In celebration of KLM’s 100th birthday, we look back on the history of passenger airlines.
Back in the 1950s, flying was a very different experience than it is today. It was then that flying went from a luxury only few were afforded to becoming more accessible to the general public. It certainly wasn’t an everyday affair, mainly because tickets were still too expensive – but the industry grew and airlines capitalised on these changes.
In the 1950s, airlines introduced what became to be known as a second travel class. Dubbed ‘Tourist Class’, this department had more seats in the cabin and the service was less elaborate for these passengers. The class became a massive game-changer because tickets were cheaper, enabling more people to travel by plane. This led to the phenomenon of people booking flights to holiday destinations further from home. This was a major leap forward in those days of post-war reconstruction. Subsequently, in 1958, ticket prices dropped even further when Economy Class was introduced, allowing even more people to travel by plane.
During the first decade of the aviation industry, air races were regularly held to boost technological reliability and innovation. Airlines like KLM Royal Dutch Airlines (who celebrate their 100th birthday in 2019) competed in these races, often successfully. One example was the Last Great Air Race, which was held between London, England, and Christchurch, New Zealand in 1953. KLM won this race in the commercial category, completing the trip in around 44 hours. Nowadays, the same trip takes 24 hours to complete. Back then, this was an impressive feat. The 1953 flight was also incredibly special for the brand as there was a large group of young women on board, traveling to New Zealand to meet their future husbands. This journey later became known as “the bridal flight”, which generated a great deal of publicity at the time and later became the topic of a book and a movie.
Delftware miniature houses
To set itself apart from other airlines in the 1950s, KLM began presenting First Class passengers with a keepsake. It was actually prohibited to give passengers souvenirs of any kind. KLM presented these miniatures as a “last drink on the house”, much like restaurants offer a round of liqueur. Instead of serving these drinks in a glass, they were served in a miniature bottle that passengers were welcome to take home with them. Various forms were tried until the first Delftware miniature house was introduced in 1952. This led to a tradition that eventually became one of the most iconic collector’s items. This year KLM will introduce its 100th little house. A very special milestone.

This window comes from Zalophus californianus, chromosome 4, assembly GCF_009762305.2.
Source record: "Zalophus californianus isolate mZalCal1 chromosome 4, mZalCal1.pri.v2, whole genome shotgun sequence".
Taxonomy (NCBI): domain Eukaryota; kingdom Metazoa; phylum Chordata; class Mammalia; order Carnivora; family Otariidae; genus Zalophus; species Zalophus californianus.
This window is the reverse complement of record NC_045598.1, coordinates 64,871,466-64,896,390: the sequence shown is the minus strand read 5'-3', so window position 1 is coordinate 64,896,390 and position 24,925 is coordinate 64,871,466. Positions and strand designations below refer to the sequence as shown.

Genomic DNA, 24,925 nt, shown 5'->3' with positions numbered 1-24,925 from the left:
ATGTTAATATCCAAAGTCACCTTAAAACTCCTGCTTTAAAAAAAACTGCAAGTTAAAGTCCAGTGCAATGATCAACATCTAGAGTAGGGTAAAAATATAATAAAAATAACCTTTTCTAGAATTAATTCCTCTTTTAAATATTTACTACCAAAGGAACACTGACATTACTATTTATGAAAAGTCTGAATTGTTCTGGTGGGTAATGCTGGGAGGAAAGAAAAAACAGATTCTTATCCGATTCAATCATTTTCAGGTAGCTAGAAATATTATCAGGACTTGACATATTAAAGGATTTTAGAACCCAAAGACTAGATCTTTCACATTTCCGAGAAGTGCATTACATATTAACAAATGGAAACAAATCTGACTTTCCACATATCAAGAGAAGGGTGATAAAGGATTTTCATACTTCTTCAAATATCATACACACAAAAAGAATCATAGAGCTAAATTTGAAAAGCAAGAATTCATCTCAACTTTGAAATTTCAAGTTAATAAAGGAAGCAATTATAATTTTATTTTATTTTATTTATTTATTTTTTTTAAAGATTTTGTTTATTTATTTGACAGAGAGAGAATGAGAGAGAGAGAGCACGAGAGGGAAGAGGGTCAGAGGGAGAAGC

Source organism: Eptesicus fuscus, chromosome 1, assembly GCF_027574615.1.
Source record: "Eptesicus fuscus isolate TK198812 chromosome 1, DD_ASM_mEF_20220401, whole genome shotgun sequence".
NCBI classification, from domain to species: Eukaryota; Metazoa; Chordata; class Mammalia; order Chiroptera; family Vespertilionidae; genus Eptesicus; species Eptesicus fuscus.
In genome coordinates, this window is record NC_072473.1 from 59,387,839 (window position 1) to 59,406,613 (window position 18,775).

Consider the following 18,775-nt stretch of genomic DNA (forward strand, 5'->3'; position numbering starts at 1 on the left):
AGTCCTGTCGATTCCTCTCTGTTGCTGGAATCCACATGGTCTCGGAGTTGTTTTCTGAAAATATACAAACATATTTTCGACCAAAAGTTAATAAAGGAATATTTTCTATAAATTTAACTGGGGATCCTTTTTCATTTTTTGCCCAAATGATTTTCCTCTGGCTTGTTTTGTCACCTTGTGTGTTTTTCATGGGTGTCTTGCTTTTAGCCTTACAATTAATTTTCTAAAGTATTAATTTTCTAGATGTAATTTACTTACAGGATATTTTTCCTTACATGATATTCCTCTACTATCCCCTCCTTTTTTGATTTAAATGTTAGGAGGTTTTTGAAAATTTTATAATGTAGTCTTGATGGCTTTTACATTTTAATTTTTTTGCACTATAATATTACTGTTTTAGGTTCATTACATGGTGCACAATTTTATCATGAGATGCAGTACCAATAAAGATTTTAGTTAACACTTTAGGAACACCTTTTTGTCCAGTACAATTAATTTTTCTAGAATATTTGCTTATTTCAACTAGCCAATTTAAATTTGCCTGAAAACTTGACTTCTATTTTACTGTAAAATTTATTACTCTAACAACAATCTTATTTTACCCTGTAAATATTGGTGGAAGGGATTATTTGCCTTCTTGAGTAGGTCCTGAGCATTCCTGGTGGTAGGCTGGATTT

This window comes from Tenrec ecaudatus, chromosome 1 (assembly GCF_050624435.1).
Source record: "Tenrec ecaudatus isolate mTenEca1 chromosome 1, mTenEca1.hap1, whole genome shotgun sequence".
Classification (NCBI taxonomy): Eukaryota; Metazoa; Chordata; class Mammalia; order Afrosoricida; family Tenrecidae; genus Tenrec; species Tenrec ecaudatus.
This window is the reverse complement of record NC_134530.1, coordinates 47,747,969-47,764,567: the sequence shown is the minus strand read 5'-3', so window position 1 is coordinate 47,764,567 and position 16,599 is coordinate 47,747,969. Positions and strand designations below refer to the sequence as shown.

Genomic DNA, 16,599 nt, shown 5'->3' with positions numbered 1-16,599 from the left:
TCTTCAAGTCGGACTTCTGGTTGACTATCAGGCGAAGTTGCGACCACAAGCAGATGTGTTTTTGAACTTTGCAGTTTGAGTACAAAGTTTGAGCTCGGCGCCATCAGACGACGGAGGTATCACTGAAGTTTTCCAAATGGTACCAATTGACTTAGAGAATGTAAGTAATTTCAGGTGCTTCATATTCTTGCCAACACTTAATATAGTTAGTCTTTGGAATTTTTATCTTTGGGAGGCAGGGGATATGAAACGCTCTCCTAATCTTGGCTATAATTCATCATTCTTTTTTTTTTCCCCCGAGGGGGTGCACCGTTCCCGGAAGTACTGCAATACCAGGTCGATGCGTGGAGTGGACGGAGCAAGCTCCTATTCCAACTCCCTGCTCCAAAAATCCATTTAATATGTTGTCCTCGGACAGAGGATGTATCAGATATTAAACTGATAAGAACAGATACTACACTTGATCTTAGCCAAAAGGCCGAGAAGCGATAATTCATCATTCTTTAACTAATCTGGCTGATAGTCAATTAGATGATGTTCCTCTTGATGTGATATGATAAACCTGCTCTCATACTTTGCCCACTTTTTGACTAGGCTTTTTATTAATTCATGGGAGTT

A lot has changed on board since the 1950s. Flying used to be a unique experience, but is a more everyday mode of transport today. There may be less space on board nowadays, but there is more entertainment available. On longer journeys, every passenger has access to their own inflight entertainment system. That certainly wasn’t the case back in the early days, where passengers passed time reading books, newspapers and magazines, or chatting with the crew and their fellow passengers. There was also hardly any contact between the plane and the outside world, which is gradually changing as internet access becomes more commonplace on board. In short, flying in the old days was almost nothing like it is today.
The 1950s really were a transitional age for aviation, from an exclusive time when air travel was reserved for the elite, to the current day where flying is accessible to many. With the introduction of new travel classes, distant trips became more affordable, but air travel certainly wasn’t in reach of the broader public yet. To ensure passenger loyalty, airlines sought ways to give people a lasting memory of their flight. People traveling Economy Class in those days were already far removed from the nostalgic elegance of the early years of aviation.
But the 1950s did open the aircraft door to a larger group of people, allowing them to experience the magic of air travel.